So sorry that I can’t remember his name and that it was in the days before digital cameras, blogs like this, and social media sites. But this thank you goes out through the ether anyway, along with photos from a much more recent experience in 2010 at an Indian restaurant in North Carolina (none near our new home here in Oklahoma).
Who knows? Maybe I just planted an acorn in someone else’s mind!
© 2015 A.C. Cargill photos and text
When you can’t tell if a tea is “orthodox” or “CTC,” it’s a sign of a poorly processed tea. This one from Red Label is a prime example. Here is what we saw after the latest steeping:
There are teas that are considered “orthodox,” basically they are processed according to methods passed down through generations and involving a lot of hand labor. And then there are teas that are called “CTC,” which most tea vendors say means “Crush, Tear, Curl.” The leaves are put through machines and processed into a shape that is similar to the breakfast cereal called “Grape Nuts.” I tend to like both styles of teas and do not advocate one over the other. Each has its merits. However, seeing what looks like both styles mixed together just indicates that shortcuts were taken or the staff was not knowledgeable, or just plain sloppiness. Not that Red Label is a premium brand or anything, but still, a better standard than this is expected. Or am I being picky? No, maybe just spoiled. Whatever.
Typical of CTC style teas, this one from Red Label steeps up dark reddish brown. The flavor is rather astringent, so milk, sweetener, and a box of Walker’s shortbread were needed. Heh heh! (Okay, so I only ate one of the shortbread cookies with the tea.)
Personally, I don’t mind the mishmash of leaf shapes here – some CTC and some orthodox – but it does indicate room for improvement from the vendor. Either new equipment or better training for those operating it. Just my 2 cents’ worth.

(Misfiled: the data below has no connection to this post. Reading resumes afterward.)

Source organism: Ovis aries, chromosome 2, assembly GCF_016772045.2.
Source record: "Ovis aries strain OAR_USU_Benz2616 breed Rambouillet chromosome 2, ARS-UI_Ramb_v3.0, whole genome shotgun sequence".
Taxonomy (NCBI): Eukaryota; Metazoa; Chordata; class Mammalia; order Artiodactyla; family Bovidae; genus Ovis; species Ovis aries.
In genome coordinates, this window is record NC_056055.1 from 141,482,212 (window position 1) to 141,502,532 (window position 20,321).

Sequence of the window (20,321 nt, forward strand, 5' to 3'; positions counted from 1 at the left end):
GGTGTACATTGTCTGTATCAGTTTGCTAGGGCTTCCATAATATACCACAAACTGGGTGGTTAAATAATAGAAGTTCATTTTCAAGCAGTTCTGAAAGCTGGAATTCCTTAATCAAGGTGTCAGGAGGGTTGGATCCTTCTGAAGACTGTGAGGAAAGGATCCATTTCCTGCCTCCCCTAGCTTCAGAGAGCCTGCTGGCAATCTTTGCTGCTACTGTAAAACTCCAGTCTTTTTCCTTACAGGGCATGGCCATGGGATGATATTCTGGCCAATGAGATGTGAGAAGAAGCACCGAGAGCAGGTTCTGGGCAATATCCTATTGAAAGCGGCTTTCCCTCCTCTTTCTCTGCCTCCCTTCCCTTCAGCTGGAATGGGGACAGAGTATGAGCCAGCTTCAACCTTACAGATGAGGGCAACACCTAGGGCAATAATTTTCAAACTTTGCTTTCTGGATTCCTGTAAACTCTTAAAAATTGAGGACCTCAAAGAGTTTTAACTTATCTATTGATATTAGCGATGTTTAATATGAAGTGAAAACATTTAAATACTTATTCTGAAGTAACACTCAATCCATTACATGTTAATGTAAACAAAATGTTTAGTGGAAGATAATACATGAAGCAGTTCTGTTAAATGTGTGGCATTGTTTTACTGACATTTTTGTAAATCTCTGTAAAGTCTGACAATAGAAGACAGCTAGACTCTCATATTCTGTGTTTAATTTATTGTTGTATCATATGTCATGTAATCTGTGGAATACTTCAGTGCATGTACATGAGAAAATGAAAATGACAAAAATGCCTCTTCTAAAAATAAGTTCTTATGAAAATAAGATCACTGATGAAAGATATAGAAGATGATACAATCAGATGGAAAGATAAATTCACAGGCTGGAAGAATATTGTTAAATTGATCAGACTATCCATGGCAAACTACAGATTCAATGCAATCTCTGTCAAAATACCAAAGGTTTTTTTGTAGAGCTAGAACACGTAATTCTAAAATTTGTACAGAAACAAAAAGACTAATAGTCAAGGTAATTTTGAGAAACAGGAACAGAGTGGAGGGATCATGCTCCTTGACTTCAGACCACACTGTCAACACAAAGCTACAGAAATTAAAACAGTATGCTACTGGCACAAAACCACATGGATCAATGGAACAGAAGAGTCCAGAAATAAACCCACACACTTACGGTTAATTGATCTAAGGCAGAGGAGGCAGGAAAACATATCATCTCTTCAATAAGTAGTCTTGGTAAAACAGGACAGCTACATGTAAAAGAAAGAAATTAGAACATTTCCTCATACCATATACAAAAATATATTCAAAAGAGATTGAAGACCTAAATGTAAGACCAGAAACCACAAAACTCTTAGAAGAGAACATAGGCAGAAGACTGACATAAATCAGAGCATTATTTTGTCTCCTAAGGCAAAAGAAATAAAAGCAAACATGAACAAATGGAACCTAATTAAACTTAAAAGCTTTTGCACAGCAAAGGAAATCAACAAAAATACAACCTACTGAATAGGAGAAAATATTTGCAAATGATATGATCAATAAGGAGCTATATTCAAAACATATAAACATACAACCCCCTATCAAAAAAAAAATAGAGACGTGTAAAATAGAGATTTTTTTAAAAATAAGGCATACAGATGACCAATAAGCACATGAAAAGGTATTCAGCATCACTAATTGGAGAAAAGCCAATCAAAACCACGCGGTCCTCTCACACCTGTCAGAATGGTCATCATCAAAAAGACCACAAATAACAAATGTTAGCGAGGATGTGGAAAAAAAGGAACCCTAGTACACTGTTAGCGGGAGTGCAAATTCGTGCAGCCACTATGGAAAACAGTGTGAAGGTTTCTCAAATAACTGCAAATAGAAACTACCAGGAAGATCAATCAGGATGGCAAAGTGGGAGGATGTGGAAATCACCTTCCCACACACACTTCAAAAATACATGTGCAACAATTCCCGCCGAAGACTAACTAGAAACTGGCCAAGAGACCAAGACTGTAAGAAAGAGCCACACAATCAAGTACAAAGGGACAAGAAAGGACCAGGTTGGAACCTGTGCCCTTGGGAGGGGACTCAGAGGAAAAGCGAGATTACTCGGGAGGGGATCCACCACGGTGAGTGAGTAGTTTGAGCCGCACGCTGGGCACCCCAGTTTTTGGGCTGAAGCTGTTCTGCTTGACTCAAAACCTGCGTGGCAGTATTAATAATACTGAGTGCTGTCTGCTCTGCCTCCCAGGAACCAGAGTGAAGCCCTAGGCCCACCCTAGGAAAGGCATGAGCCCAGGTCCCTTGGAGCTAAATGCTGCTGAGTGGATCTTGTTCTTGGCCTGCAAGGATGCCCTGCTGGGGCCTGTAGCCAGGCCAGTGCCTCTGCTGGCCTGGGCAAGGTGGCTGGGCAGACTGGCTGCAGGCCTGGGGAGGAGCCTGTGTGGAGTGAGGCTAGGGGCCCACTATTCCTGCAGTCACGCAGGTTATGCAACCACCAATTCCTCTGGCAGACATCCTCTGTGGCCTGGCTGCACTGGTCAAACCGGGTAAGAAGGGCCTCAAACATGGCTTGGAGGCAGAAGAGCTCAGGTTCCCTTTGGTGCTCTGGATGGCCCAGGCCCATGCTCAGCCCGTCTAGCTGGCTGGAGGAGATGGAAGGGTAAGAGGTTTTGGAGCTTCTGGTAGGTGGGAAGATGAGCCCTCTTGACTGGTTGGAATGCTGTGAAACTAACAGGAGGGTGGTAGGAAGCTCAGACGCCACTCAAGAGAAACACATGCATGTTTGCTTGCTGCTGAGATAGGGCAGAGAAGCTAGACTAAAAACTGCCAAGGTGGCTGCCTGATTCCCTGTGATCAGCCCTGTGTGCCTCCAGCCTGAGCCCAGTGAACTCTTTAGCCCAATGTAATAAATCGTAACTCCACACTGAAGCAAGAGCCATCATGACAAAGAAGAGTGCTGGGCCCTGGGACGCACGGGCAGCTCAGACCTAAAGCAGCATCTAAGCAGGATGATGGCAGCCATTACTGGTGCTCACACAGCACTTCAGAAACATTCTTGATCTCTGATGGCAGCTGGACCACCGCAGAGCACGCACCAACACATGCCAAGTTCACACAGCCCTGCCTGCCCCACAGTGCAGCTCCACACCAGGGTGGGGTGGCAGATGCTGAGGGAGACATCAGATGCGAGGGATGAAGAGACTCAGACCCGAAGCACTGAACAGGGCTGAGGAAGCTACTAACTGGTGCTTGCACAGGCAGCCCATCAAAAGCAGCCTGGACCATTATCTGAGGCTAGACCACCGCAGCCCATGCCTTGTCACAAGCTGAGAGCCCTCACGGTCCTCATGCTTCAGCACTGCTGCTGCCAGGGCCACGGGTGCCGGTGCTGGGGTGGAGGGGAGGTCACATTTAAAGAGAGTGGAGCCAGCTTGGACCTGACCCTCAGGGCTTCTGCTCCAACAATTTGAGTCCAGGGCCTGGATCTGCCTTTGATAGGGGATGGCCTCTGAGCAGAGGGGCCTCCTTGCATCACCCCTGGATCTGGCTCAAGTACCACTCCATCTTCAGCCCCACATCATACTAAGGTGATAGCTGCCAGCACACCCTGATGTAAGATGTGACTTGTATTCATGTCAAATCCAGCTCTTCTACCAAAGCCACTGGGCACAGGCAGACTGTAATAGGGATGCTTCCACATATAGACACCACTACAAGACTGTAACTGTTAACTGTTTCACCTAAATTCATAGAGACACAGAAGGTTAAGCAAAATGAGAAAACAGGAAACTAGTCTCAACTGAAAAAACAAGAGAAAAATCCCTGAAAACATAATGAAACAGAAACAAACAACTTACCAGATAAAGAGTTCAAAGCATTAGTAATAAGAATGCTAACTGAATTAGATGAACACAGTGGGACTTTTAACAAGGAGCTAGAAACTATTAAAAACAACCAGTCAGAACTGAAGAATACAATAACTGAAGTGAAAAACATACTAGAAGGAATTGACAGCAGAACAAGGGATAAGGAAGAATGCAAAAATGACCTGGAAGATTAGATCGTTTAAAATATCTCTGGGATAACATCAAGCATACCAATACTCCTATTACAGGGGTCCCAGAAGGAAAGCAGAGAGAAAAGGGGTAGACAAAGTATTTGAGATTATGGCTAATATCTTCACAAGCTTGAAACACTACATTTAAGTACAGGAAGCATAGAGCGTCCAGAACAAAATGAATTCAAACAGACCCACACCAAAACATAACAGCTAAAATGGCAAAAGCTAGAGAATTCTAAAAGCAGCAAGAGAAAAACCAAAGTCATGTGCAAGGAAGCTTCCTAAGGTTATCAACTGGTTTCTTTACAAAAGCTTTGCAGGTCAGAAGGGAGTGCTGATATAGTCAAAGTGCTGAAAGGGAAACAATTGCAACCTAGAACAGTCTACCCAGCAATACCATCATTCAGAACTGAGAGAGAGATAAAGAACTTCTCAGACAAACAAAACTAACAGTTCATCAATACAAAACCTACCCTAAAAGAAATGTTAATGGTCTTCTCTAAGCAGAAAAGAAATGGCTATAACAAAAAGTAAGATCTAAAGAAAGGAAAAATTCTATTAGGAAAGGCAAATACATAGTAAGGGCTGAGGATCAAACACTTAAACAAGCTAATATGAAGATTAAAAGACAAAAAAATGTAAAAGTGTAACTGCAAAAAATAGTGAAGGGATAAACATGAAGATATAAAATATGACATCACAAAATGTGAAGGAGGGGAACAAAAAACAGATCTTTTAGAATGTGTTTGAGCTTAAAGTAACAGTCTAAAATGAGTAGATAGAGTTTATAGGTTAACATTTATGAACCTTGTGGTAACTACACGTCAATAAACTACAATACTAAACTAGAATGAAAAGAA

© 2014 A.C. Cargill photos and text
by Little Yellow Teapot (a tea steeping marvel and occasional contributing author to this e-zine)
It’s always a sad time when we reach the last of our stock of certain teas – you know, the ones that are truly special. Well, the day has come when we reached the last of this Hattiali TGFOP 1 CL TPY 2nd Flush 2013 Assam tea [garden name on vendor label spelled differently from the garden site, which is the spelling I used here – just noting to save my readers some confusion]. And my humans and I (your fave little teapot) are indeed sad. What to do… TEA PARTY! Yes, tea parties are the answer to all our sad times. So, I invited that cutie teacup and the Moravian cookies from the local store to join in. It really cheered up our humans.
The Hattiali Tea Estate is a “South Bank” (of the Brahmaputra River that flows through there) tea estate that is part of the Dibrugarh district in the Assam state of northern India. “Hattiali” combines the Assamese words “hatti” and “alli,” which together mean “elephant road.” The garden has 405 hectares planted, of which 164 hectares are planted with clonal bushes. This tea is one of their tippy versions, know for their high quality, plenty of golden tips, and rigorously orthodox processing. They have been working to achieve a high standard and consistent quality that you humans here in the U.S. and in Europe have come to expect from a cuppa. This tea is even sold at Harrod’s in London, UK.
One thing we have come to expect from this vendor, also, is the sourcing of the best teas from the gardens in India. We’ve gotten to enjoy quite a few over the years, and hope to enjoy them for many years to come as the company grows. The rich malty flavor of this tea, which my humans chose to smooth with some milk and sweetener, is great for tea time or even with meals. We will miss it, but have others on hand that should be able to soothe our tea-loving appetites. TOOOT!
Disclaimer: all items were furnished by the vendor but all opinions expressed here are totally unbiased.